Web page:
Catfood WebCamSaver 3.24

Updated on Saturday, May 8, 2021

3.24

Catfood WebCamSaver 3.24 is available for download. This release includes an update to the default list of webcams.

(Previously: Catfood WebCamSaver 3.21)

Vernal (Spring) Equinox 2021

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It's springtime in the northern hemisphere or autumn if you happen to live south of the equator. Rendered in Catfood Earth.

(Previously: Vernal (Spring) Equinox 2020)

Catfood Earth 4.10

Catfood Earth 4.10

Catfood Earth 4.10 is available for download.

The National Weather Service updated their weather radar API. The weather radar layer has changed a bit, you can enter one or more (comma separated) weather station IDs and Earth will show one hour precipitation for all of them. You used to be limited to a single station but with more options for the rader layer to display. Let me know if you love or hate the new version.

4.10 also includes the latest 2021a time zone database.

(I'm sure there are great reasons for it, but the 'new' NWS API is an XML document per station that links to a HTML folder listing of images where you can enjoy parsing out the latest only to download a TINY GZIPPED TIFF file FFS).

Photo Sorter 1.10

Photo Sorter 1.10

Photo sorter has been updated to skip metadata when comparing JPEG files.

I've been picking up some duplicates when I have both a local copy and a version downloaded from Google Photos. Google Photos knocks out some metadata and so the files look different even though the photo is the same. If you've used Photo Sorter before you'll need to run it over everything again to knock out any copies.

For full details and instructions see the Photo Sorter 1.00 post. You can grab the source or a binary from photo-sorter on github.

Style Transfer for Time Lapse Photography

Updated on Wednesday, May 5, 2021

Style Transfer for Time Lapse Photography

TensorFlow Hub has a great sample for transferring the style of one image to another. You might have seen Munch's The Scream applied to a turtle, or Hokusai's The Great Wave off Kanagawa to the Golden Gate Bridge. It's fun to play with and I wondered how it would work for a timelapse video. I just posted my first attempt, four different shots of San Francisco and I think it turned out pretty well.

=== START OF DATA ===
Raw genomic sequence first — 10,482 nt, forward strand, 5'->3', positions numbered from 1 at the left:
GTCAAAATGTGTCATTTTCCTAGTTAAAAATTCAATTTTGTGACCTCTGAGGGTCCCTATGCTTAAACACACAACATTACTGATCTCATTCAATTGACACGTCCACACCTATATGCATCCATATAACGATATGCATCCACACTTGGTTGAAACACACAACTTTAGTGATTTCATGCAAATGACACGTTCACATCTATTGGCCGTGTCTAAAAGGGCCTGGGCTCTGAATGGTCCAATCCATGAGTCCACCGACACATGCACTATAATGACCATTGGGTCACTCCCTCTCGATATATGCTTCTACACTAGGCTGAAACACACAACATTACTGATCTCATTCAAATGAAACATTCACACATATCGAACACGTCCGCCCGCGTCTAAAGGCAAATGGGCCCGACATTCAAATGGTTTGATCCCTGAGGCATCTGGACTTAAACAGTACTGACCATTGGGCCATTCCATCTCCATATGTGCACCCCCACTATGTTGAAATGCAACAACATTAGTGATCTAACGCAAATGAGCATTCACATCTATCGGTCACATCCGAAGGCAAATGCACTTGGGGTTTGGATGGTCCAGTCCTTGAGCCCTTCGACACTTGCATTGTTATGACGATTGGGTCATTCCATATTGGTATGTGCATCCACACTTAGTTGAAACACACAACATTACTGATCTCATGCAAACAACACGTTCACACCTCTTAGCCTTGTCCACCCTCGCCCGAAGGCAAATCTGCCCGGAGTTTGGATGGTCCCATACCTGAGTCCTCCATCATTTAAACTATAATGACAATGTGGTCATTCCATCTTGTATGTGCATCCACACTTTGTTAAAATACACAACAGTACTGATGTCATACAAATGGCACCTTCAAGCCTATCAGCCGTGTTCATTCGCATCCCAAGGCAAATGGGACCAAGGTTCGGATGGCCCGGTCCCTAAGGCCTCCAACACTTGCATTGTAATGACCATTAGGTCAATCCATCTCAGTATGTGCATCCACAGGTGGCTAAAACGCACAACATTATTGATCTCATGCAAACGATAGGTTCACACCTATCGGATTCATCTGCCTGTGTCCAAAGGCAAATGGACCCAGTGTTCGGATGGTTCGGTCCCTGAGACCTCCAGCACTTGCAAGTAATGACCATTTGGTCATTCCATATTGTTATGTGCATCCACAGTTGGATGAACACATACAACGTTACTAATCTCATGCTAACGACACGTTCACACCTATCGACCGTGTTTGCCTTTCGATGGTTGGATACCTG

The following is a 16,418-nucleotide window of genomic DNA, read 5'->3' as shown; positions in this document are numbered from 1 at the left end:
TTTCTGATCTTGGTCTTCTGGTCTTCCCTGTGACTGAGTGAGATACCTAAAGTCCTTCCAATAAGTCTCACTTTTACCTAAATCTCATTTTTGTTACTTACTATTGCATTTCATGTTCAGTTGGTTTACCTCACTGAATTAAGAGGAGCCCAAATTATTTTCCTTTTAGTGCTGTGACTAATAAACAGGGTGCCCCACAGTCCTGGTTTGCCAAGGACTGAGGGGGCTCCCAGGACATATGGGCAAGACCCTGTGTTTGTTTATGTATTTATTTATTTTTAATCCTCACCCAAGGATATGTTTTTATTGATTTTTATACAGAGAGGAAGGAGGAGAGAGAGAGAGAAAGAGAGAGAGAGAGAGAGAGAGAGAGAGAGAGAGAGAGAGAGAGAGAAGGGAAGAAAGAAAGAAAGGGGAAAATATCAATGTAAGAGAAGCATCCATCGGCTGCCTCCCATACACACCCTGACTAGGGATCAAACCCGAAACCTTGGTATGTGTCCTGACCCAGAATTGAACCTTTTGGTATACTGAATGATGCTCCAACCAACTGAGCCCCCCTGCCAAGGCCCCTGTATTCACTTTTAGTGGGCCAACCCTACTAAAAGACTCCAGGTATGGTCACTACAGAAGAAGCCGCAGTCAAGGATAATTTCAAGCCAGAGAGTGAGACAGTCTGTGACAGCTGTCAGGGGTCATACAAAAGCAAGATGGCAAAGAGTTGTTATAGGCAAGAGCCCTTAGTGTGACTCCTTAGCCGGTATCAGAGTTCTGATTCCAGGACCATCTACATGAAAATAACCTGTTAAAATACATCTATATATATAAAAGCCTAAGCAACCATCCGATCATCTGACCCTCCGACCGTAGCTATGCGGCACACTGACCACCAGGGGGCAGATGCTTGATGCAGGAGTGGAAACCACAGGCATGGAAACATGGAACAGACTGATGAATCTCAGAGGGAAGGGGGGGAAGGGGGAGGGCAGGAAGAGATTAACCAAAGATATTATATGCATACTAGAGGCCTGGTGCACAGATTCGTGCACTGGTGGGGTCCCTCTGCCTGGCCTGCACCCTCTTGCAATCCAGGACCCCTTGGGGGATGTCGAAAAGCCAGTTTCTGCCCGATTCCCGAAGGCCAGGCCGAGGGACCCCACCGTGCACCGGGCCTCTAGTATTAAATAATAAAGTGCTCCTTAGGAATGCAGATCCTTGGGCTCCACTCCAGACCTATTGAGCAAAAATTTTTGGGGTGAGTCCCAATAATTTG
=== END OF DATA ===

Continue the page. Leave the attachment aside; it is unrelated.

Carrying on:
The four sequences were all shot on an A7C, one second exposure, ND3 filter and aperture/ISO as needed to hit one thousandth of a second before fitting the filter. Here's an example shot:

Style Transfer for Time Lapse Photography

I didn't want The Scream or The Wave, so I asked my kids to pick two random pieces of art each so I could have a different style for each sequence:

Style Transfer for Time Lapse Photography

The style transfer network wants a 256x256 style image so I cropped and resized the art as needed.

The sample code pulls images from URLs. I modified it to connect to Google Drive, iterate through a source folder of images and write the transformed images to a different folder. I'm running this in Google Colab which has the advantage that you get to use Google's GPUs and the disadvantage that it will disconnect, timeout, run out of memory etc. To work around this the modified code can be run as many times as needed to get through all the files and will only process input images that don't already exist in the output folder. Here's a gist of my adapted colab notebook:

One final problem is that the style transfer example produces square output images. I just set the output to 1920x1920 and then cropped a HD frame out the middle of each image to get around this.

Here's a more detailed workflow for the project:

I usually shoot timelapse with a neutral density filter to get some nice motion blur. When I shot this sequence it was the first time I'd used my filter on a new camera/lens and screwing in the filter threw off the focus enough to ruin the shots. Lesson learned - on this camera I need to nail the focus after attaching the filter. As I've been meaning to try style transfer for timelapse I decided to use this slightly bad sequence as the input. Generally for timelapse I shoot manual / manual focus, fairly wide aperture and ISO 100 unless I need to bump this up a bit to get to a 1 second exposure with the filter.

After shooting I use LRTimelapse and Lightroom 6 to edit the RAW photos. LRTimelapse reduces flicker and works well for applying a pan and/or zoom during processing as well. For this project I edited before applying the style transfer. The style transfer network preserves detail very well and then goes crazy in areas like the sky. Rather than zooming into those artifacts I wanted to keep them constant which I think gives a greater sense of depth as you zoom in or out.